bedside manners, please

I come from a family and culture full of nurses. I think they have one of the toughest jobs in the world and don’t get due credit for their efforts. So it pains me to blog about Nurse X who works at my family doctor’s office.

But, I mean, what was she thinking when she called my son “devil child” before putting a needle in his arm?! Did she assume I could not hear her while I was holding my 18-month-old’s legs down while another nurse held his arms. Yes, my son was kicking and screaming. But justified or not, she MUST know that a mother NEVER wants to hear these words associated with her child, EVER.

Maybe she thought she was being funny. Well, you know what? She has not yet earned the freedom to be that familiar with us. We don’t even know her name because she has not bothered to introduce herself at this visit nor three months ago when we first met her.

Yes, I understand that the doctor’s office is a busy workplace. I’m not asking her to be our friend. However, when a young child is crying and clearly full of fear, it is necessary to take a moment to try to give him some reassurance and a bit of time to calm down. Instead, she seemed only interested in getting her job done. I’m sure she remembers us well because, three months ago, my son (even after taking a very full diaper off him) became so upset that he peed all over the scale when she tried to weigh him.

To set the record straight, my son’s profound fear of the mere sight of a doctor’s table is very real to him. He has had several traumatic experiences while lying on one, including having a lesion on his chest cut and drained without anesthetics and enduring a couple of failed attempts at having I.V. inserted in his hand.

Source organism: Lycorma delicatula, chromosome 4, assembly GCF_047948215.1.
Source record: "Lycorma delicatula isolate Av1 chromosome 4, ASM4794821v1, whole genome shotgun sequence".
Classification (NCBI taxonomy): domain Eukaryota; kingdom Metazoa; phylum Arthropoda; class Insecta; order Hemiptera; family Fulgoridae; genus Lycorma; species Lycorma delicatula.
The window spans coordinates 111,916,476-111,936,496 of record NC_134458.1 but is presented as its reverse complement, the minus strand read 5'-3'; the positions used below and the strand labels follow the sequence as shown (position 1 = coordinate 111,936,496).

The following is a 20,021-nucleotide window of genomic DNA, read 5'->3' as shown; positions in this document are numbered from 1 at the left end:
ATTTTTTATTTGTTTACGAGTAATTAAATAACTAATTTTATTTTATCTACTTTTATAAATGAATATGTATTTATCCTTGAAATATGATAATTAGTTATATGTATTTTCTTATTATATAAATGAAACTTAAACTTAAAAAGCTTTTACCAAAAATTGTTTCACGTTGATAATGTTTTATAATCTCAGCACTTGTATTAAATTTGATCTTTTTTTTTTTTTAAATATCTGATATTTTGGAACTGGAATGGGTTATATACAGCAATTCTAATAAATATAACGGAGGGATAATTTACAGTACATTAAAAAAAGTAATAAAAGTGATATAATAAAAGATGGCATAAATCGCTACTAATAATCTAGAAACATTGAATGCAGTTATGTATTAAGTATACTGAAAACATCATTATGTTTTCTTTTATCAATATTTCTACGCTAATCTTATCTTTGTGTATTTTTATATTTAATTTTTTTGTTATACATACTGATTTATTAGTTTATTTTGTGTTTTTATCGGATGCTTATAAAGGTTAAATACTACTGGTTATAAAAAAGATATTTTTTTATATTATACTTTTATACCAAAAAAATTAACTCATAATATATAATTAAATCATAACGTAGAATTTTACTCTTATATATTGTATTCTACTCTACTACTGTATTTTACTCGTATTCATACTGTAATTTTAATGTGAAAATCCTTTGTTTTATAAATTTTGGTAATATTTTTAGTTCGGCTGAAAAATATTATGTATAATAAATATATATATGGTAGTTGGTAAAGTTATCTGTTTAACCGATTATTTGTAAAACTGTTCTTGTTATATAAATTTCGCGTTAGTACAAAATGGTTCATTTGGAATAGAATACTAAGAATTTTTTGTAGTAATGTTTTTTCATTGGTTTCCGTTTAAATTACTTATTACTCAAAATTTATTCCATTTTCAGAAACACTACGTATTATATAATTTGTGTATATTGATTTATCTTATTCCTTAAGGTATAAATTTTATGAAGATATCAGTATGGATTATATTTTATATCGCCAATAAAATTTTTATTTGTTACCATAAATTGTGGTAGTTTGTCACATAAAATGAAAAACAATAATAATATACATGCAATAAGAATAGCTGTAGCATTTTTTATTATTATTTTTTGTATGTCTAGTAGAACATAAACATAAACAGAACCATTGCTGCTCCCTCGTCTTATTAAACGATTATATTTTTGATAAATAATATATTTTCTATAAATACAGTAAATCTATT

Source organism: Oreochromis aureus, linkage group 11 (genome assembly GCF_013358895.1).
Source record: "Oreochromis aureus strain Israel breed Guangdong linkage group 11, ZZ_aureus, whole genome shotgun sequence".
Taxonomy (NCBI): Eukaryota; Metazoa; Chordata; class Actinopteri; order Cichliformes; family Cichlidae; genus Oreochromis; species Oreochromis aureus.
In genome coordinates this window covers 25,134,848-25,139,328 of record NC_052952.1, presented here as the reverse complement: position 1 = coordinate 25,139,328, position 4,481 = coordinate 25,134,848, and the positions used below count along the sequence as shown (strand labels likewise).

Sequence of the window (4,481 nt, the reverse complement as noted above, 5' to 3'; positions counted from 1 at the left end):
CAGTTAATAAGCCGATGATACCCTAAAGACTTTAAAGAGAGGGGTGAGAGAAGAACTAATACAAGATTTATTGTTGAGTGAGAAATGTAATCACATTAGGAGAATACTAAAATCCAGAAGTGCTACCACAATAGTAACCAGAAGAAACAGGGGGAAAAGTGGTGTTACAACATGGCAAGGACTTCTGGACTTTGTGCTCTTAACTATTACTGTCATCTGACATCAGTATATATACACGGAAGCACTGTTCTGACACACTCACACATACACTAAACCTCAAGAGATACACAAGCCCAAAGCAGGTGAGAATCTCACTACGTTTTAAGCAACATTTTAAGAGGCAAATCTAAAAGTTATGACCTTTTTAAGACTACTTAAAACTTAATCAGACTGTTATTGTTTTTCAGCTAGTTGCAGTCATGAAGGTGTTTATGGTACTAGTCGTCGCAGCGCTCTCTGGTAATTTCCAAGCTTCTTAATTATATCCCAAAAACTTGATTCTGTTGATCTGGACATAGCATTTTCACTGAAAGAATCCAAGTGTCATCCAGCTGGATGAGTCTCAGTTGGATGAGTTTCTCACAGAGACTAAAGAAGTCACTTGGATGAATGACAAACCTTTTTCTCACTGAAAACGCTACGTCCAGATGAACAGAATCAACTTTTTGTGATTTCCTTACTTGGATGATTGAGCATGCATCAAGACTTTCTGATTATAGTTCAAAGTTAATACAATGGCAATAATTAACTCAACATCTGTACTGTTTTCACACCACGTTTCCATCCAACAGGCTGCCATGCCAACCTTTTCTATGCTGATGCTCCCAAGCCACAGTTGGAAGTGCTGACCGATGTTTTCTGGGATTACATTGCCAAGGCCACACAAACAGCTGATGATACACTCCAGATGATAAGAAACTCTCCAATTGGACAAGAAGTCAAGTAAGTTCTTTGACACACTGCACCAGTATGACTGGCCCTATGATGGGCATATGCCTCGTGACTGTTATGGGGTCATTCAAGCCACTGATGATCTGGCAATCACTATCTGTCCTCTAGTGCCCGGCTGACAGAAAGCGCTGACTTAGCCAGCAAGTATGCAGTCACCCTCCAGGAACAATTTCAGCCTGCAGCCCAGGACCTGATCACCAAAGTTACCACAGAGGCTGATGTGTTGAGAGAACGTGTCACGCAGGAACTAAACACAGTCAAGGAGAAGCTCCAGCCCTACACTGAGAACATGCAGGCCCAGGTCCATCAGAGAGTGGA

Nurse X’s apathy was both disturbing and puzzling to me. Why is she in this profession? And, the name-calling … well, that was just rude and inexcusable.

Mind your bedside manners, Nurse X!

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  1. yes indeed! you never call a child name,she was very unprofessional. she’s lucky you didn’t report her.

  2. Wow. Maybe her manager needs to hear about that, if only to give Nurse Ratchet a little guidance on what NOT to do when giving a child shots. I’ve been working out a little essay in my head about my daughter’s shot-phobia. (It really is a phobia-quality fear.) Reading about your experience here makes my heart pound, thinking of the possibility of ending up in the hands of just such a nurse once we finally go in for my daughter’s 5-year immunizations. It really is barbaric, how some healthcare providers treat kids’ fears and pain. It’s as though little person = little importance.Thanks for the very nice, thoughtful comment you left on my blog, by the way. I appreciated it.

  3. What an ass that nurse is… I just wanted to say that this is one of the best all time names for a blog ever, and a pen name! Going to read the rest of your blog now!

  4. This rant is akin to me mumbling profanities in the bathroom before coming out to calmly tell my kids not to do something they know they shouldn’t be doing for a 100th time. I had a very civilized conversation with my family doctor on Friday and she’ll be speaking to nurse x to work out how she can make our visits a little less frightening for my son.So true about how some people equate little person with little importance, JennyPenny. Just this weekend at McD’s, my husband held the door open for my 3-yr-old and this man basically walked right through him without missing a beat. My son was left outside wondering whether it was ok to come in.

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